As I look back through the different completed projects, I realize that certain elements continue to evolve and transform – especially the exterior of the house and the surrounding landscape. Every time I walk around the property, I see more I want to change, more projects to tackle. Even after refinishing a bench, building an outdoor patio with walkways and stacked stone walls, there is so much possible. It is too easy to get wrapped up in the desire to continuously create, transform, renovate and lose sight of the importance of enjoying the rewards of so much hard work. Browsing other blogs, magazines and (recently) Pinterest, I find myself inspired and overwhelmed, simultaneously: craving to transform spaces into highly refined, classically beautiful works worthy of a glossy “after” photo, yet at the same time, understanding the amount of time and energy (not to mention, financial resources) it requires to achieve the results I envision. Re-visiting my post “A Little Goes a Long Way” helped me to see the impact of some recent projects and how they have enhanced the property, purely through my fiercely determined mind that propels my body to do things that most people hire a bulldozer and a team of brawny boys to do. Not that hiring a team of brawny boys is an unwelcome idea, just not in my budget. So as a reminder, I am looking at how far I’ve come.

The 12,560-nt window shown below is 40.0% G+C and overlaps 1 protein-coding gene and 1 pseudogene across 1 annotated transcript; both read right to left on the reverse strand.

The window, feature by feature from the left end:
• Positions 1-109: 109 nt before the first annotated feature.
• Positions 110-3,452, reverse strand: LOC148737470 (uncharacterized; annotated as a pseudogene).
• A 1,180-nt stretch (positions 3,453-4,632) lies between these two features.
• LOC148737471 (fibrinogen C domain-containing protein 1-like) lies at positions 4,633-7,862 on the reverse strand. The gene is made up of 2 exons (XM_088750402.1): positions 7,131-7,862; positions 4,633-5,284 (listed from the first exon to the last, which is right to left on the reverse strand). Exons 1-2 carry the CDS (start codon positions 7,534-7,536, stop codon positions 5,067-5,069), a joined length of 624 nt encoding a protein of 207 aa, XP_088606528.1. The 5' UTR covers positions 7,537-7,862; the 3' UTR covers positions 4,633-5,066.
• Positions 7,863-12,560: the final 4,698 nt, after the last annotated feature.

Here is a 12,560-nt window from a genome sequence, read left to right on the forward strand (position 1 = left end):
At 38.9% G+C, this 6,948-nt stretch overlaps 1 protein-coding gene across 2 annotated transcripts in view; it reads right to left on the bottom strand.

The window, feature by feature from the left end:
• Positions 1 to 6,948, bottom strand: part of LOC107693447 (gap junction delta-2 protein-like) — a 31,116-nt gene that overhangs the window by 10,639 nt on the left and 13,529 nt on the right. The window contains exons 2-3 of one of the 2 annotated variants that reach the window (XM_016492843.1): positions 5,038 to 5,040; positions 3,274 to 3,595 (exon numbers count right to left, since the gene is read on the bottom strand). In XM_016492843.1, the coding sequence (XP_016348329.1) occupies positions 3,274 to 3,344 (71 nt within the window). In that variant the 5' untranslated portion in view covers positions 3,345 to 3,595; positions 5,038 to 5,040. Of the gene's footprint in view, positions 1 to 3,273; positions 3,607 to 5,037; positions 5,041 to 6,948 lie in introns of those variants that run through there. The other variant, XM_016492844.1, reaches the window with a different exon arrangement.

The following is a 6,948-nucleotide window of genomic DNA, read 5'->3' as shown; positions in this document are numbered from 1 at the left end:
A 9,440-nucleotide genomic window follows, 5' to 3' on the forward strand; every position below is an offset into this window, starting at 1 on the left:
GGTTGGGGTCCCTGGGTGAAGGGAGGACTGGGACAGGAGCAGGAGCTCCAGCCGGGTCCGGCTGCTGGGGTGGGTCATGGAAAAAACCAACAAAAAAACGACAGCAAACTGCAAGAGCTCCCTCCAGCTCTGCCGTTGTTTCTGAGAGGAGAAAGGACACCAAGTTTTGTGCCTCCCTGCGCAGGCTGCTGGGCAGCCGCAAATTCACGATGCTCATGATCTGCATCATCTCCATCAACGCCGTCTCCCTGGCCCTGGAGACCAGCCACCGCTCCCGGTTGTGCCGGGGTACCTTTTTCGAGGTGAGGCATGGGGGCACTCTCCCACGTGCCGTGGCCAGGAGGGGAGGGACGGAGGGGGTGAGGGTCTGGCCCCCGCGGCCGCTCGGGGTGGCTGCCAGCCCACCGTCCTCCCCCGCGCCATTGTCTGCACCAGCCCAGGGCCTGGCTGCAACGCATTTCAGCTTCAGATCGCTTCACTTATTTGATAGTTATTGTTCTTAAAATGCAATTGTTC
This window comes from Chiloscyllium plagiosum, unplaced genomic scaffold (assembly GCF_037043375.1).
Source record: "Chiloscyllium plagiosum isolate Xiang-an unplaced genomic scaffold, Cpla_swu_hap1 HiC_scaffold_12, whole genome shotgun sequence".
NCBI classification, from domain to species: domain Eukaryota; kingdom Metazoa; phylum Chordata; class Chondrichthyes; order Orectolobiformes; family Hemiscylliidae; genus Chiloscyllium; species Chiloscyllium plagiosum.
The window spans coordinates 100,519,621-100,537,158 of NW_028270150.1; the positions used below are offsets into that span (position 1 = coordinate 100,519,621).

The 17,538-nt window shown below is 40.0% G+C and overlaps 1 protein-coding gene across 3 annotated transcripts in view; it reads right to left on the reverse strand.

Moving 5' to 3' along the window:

Here are some updated photos (with original “before” photos) that illustrate how much I have accomplished over the course of one year with slow and steady determination on this raw property with NO BUDGET.
My Total cost: approx $200 – $250
Professional estimate: $3000 – $4000 and up
- palm sander
- deck scrubber
- waterproofing stain (some of it picked up from the Home Depot “oops” table for $4 to $7 a gallon)
- elbow grease
Steps to completion:
- scrubbed deck three or four times (using rainstorms and buckets from the kitchen sink as my water source previous to discovering the outside spigot, how to turn it on, and functional hoses. My daughter thought I had lost my mind and I was tempted to agree with her)
- sanded the entire 500 square foot area with a palm sander – (using old t-shrits as kneepads, but a folded towel also works)
- sealed deck with Behr waterproofing stain, two coats (this should last between 2-3 years, but three coats was beyond my patience and budget)
- Freecycled an outdoor patio set (thanks to my amazing neighbors, Jean and Mario, who introduced me to Freecycle, and gave me a ride to go pick it up! eternally grateful)
- pulled weeds until my hamstrings, hands and forearms were burning (thank goodness for a hot bath)
- re-leveled the gravel and re-buried the exposed plastic lining beneath it
- re-purposed found flagstone and flat bricks (discovered beneath a pile of rotting wood in the yard) to create curved pathways, retaining walls and define more flower beds
- re-stained the exterior shingles (climbing through windows and balancing on the roof to reach the upper areas, while seriously re-thinking why I didn’t hire a team of brawny boys)
- re-painted trim around windows (while trying to convince a 6 year old she can’t help)